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Every now and then there is a need for us developers to understand what our programs are doing and where they are spending precious CPU cycles. First thing that comes to mind are profilers. For those who don’t know, profilers are tools that record the execution of your program and can tell you which functions are executing and how much time do they take.
Profilers are excellent tools when it comes to collecting data, but as far as presentation is concerned, often they are severely lacking. They present data as an endless tables with numbers and it is really hard to pick up what is actually going on. In this article I will write about FlameGraphs, a tool that I find immensely useful to help you get through this mess and give you the actual picture of what’s going on. But before that, let’s talk a bit about profilers:
Short introduction: Profilers
If you are familiar how profilers work you can skip this section. As we said, profilers are tools that collect data about your program execution. Here I am going to explain how sampling profilers work since we need this knowledge later.
When you run your program using a sampling profiler, your program is running as normal but at the same time the profiler is interrupting it several times a second, and every time it does that it takes a sample of the stack backtrace. When the program finishes execution, the profiler takes this raw data and makes a summary by observing the frequency of the calls. It can tell you which functions were executing and how much time did they take.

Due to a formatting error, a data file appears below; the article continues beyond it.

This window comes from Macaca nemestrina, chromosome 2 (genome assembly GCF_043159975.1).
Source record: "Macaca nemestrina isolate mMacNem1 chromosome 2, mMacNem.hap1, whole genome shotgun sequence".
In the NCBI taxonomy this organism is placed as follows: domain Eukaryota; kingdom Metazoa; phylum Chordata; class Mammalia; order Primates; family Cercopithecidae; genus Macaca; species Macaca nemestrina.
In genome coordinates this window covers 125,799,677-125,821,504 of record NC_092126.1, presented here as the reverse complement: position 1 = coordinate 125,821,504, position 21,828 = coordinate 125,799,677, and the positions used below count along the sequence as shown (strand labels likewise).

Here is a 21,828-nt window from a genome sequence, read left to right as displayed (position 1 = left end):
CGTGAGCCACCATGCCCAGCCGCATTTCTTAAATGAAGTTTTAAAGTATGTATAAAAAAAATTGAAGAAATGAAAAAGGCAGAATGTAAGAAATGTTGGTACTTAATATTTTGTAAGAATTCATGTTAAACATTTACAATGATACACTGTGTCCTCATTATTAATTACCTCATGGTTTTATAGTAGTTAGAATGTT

As an example, imagine a program that has functions A(), B() and C(). Function A() does something then calls function B(). Function B() does something then calls function C(). Let’s say your program was running for some time and profiler took ten samples. In the first three samples call stack had A()->B(), next five samples had A()->B()->C() and last two samples had A()->B(). With this information we know the function C() was doing most of the work since it appeared to be the last function in the call stack for five samples. Function A() was probably not doing anything smart, it was just calling B().
Now back to the topic:
From the site of FlameGraph project: Flame graphs are a visualization of profiled software, allowing the most frequent code-paths to be identified quickly and accurately. This definition is completely correct, but it is not quite clear how do flame graphs actually achieve this. Let us go with an example first.
I was debugging ffmpeg1 and I wanted to see how ffmpeg was spending time while doing conversion from .ts to .mkv video format. To check this I ran ffmpeg through perf profiler to generate the profile data, and later I used FlameGraphs to visualize the data. Here is the output produced by FlameGraphs: